BGP Message Header Marker field 16-octets - a value that both sides agree to use to mark the beginning of a message –initial message consists of all ones –since TCP does not preserve message boundaries, this is necessary Length field 16-bits - total message length in octets, minimum is 19 Type field 8 bits - indicates message type
OPEN Message Two BGP peers establish a TCP connection They send each other an OPEN with –their ASN –a value for a hold timer for the maximum time to wait –a BGP identifier IP address (a router must choose one of its IP addresses to use with all BGP peers See Figure 15.7
UPDATE Message Indicates: –Destinations to be withdrawn (variable, not required if there are none) –Advertisement of new destinations (also variable) –Lengths for both of the above - size zero if none See Figure 15.8 Routers need to advertise a next hop that is optimal from the outsider’s perspective, See Figure 15.12
Compressed Mask-Address Pairs To accommodate classless addressing, for each of the addresses in the UPDATE message, an IP address and a mask are compressed –See Figure 15.9 –Mask information is encoded into 8 bits, which represents the number of bits in the mask (0-32) –The address is also compressed If the value of the mask is < 8, one octet is covered and that is what follows If the value is between 9 and 16, two octets follow, etc.
Path Attributes BGP is not a pure distance vector protocol because it advertises more than a next hop –Additional information is in the Path Attributes field of the UPDATE message –Allows the receiver to: check for routing loops and sender tospecify an exact path through AS’s to destination implement policy constraints and accept/reject routes unsafe know the source of all routes Path attributes are factored, so that the attributes apply to all destinations advertised in one message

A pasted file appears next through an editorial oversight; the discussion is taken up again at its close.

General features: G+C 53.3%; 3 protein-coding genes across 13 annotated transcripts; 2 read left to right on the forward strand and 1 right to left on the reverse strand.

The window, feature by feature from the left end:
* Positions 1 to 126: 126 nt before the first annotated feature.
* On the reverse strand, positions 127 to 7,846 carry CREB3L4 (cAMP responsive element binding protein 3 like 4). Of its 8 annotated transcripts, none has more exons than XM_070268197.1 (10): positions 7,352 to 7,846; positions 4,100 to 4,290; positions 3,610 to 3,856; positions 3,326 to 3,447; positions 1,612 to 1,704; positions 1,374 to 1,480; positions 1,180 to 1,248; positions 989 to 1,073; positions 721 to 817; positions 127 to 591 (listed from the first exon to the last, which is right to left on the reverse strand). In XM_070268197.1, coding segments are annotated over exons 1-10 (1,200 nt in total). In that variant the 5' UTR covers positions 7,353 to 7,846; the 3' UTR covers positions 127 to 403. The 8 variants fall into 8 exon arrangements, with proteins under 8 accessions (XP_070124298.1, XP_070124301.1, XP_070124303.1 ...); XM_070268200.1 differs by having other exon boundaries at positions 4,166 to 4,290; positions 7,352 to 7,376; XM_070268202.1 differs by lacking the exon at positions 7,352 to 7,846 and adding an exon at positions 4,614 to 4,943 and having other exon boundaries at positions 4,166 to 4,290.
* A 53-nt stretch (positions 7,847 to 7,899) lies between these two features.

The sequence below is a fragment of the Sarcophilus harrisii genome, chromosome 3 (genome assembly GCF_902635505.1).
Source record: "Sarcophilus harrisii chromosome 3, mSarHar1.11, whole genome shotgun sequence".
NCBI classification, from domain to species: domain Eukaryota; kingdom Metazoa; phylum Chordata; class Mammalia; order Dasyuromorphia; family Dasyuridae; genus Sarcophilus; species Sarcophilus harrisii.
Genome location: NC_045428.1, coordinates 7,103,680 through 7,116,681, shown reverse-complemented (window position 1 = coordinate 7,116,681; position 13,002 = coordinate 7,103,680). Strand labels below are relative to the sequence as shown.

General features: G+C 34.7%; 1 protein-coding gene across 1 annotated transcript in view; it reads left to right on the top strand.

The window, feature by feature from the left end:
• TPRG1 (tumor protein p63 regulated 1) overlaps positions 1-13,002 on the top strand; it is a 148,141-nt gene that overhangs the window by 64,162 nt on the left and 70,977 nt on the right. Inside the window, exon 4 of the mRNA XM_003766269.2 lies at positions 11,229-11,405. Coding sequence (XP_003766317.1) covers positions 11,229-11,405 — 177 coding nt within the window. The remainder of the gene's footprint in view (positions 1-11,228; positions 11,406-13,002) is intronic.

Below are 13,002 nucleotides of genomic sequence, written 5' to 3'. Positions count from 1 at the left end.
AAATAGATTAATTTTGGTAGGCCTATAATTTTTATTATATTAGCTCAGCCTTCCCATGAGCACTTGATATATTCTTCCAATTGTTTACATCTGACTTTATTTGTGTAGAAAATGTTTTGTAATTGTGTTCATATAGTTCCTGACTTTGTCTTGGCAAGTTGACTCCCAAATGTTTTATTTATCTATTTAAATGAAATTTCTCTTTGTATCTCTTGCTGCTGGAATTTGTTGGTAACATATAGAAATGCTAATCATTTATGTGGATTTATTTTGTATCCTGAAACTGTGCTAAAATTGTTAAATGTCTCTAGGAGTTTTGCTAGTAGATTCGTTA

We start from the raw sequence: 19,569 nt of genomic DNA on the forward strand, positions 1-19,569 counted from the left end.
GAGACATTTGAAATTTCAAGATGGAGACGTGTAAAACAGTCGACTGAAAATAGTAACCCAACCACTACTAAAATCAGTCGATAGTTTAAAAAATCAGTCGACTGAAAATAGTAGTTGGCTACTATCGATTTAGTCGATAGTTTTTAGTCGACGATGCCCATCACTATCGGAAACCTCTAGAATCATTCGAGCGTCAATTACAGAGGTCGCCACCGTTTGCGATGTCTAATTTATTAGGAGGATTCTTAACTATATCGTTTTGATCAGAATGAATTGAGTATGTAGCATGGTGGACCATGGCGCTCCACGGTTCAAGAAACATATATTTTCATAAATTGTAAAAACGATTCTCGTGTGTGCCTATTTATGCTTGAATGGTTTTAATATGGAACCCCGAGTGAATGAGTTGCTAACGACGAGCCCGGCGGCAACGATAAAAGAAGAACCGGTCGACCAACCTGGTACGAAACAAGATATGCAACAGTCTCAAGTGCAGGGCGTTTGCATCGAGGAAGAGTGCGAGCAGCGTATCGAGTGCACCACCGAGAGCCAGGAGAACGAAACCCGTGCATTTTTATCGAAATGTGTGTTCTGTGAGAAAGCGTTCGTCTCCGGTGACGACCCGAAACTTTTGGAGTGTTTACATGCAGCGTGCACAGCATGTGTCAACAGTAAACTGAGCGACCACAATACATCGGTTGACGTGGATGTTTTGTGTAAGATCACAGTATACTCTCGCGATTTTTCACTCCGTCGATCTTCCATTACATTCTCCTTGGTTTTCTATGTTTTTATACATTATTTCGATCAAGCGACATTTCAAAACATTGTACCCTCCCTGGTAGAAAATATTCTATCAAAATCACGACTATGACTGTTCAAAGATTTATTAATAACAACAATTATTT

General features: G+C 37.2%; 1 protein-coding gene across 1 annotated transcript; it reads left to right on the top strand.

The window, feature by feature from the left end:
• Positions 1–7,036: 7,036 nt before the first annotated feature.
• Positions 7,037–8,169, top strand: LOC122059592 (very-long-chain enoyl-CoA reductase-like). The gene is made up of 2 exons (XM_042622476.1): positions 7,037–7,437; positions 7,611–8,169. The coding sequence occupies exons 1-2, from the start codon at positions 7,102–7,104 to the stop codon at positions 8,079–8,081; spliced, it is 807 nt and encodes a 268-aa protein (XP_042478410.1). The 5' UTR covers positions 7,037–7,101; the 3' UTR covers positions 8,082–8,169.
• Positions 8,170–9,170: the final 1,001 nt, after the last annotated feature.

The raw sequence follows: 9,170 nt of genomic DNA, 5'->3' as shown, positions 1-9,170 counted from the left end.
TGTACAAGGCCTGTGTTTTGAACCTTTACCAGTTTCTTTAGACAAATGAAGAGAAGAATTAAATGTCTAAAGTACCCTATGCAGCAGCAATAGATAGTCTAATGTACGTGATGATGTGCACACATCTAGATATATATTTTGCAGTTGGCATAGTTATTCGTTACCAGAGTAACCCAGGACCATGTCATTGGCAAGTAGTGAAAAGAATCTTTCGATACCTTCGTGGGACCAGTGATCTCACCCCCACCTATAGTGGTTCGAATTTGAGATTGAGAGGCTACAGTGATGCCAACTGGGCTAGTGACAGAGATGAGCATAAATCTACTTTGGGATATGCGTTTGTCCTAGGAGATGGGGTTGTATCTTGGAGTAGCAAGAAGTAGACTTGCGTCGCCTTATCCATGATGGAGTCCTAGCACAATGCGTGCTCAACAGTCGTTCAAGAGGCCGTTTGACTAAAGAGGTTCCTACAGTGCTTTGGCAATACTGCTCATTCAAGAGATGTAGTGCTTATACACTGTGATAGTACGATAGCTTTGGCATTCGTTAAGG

Path Attributes The Path Attributes field consists of a triple: (type, length, value) The two octets shown in Figure precede each item in the Path Attributes list of Figure 15.8
KEEPALIVE Message Verifies that two peers are continually functioning Consists of the header and no data (19 octets) Why? –BGP uses TCP for transport and TCP does not have a mechanism to continue to check for endpoint reachability –Saves bandwith as opposed to continually sending routing information (which generally changes infrequently) Standards recommend keepalive timer = 1/3 hold timer
A Restriction of Exterior Gateway Protocols Exterior Gateway Protocols do not communicate or interpret distance metrics BGP can only specify whether a destination is reachable, it cannot determine a best path BGP does not know the cost of routes across intermediate AS’s We say that BGP is a reachability protocol rather than a routing protocol See consequences on pages 286 and 287
Internet Routing Arbiter System For an internet to work, routing information must be globally consistent The Routing Arbiter (RA) system consists of a replicated, authenticated database of reachability information –updates are authenticated –generally, only the AS that owns a network is allowed to adverise reachability
Internet Routing Arbiter System Major ISPs interconnect at Network Access Points (NAPs) –Thus, an NAP represents the boundary between multiple AS’s –Each NAP has a computer called a route server (RS) that maintains a copy of the database and runs BGP –Each ISP designates one router near a NAP to be a BGP border router This router maintains a connection to the route server The ISP advertises reachability to its networks and networks of its customers
NOTIFICATION Message This message type is used when errors occur Once an error is detected, the TCP connection is closed Error codes are indicated in Figure –Subcodes for each of the error codes are shown in Figure 15.15
Unanswered Questions How can we move from a centralized router system? Can we have trust between Autonomous Systems?
Summary Routers must be partitioned into groups or the amount of routing information exchanged is too large The Internet consists of many Autonomous Systems –consisting of routers and networks under one administrative authority –the AS’s use an EGP to advertise reachability of its networks from outside TCP’s EGP is BGP
Summary Border Gateway Protocol is the most widely used EGP BGP message types –initiate communication (OPEN) –send reachability information (UPDATE) –report errors (NOTIFICATION) –ensure that peers are connected (KEEPALIVE) Multiple ISP’s connect at NAP’s and each NAP includes a route server, which uses BGP